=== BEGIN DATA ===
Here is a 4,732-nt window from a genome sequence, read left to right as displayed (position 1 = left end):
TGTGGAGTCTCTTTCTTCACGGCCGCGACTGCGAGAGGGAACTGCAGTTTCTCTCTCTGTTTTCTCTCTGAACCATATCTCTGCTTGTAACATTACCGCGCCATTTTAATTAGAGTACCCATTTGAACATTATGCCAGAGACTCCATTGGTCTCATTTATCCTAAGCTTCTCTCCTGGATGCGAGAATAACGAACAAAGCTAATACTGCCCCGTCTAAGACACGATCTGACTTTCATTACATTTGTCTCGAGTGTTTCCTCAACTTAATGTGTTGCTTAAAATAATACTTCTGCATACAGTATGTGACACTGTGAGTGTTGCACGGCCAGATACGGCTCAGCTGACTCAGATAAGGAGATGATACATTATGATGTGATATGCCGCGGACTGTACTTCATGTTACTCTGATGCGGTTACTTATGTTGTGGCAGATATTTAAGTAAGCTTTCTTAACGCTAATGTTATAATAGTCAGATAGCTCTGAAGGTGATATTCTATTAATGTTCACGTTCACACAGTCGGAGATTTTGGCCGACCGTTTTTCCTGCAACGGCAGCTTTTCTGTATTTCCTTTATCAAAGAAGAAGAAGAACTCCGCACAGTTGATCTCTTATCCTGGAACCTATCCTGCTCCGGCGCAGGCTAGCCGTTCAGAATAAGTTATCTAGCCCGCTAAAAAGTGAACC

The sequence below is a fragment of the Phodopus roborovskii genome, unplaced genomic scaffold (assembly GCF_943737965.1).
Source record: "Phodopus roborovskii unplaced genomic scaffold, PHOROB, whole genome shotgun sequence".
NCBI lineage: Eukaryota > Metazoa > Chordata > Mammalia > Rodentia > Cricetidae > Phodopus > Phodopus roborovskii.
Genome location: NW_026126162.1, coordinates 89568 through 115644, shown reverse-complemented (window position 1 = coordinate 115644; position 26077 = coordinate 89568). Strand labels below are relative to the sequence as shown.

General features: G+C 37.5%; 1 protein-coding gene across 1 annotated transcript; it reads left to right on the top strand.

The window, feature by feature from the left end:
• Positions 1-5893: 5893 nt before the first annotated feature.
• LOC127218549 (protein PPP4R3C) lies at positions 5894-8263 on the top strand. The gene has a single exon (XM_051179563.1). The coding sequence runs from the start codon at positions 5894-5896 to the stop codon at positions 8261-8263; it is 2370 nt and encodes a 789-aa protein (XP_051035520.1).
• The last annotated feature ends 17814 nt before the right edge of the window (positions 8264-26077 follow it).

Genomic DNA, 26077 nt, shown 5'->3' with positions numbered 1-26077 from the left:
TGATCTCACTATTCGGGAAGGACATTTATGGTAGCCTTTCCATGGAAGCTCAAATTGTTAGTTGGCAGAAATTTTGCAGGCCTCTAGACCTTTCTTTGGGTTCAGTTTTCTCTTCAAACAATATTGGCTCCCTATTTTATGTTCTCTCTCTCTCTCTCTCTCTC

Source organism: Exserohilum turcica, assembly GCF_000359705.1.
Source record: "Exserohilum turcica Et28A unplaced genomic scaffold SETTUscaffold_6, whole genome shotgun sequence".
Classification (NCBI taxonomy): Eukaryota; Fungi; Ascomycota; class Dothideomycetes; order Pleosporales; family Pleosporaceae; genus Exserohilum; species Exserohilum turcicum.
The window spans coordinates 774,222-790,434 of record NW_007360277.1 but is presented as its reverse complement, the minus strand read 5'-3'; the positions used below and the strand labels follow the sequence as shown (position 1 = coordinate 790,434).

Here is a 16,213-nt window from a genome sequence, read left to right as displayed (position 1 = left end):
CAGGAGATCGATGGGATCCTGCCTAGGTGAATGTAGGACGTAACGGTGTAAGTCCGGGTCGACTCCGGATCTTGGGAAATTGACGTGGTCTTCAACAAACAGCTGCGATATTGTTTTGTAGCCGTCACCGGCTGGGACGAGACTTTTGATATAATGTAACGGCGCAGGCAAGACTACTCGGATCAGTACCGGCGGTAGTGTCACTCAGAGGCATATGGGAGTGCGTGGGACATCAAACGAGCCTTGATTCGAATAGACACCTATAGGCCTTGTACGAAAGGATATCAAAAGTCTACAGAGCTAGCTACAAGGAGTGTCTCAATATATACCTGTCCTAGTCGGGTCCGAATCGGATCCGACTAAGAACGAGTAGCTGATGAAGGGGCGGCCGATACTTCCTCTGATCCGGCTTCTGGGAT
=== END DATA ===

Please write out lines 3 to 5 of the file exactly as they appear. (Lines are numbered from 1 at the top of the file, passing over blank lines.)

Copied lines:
The sequence below is a fragment of the Phodopus roborovskii genome, unplaced genomic scaffold (assembly GCF_943737965.1).
Source record: "Phodopus roborovskii unplaced genomic scaffold, PHOROB, whole genome shotgun sequence".
NCBI lineage: Eukaryota > Metazoa > Chordata > Mammalia > Rodentia > Cricetidae > Phodopus > Phodopus roborovskii.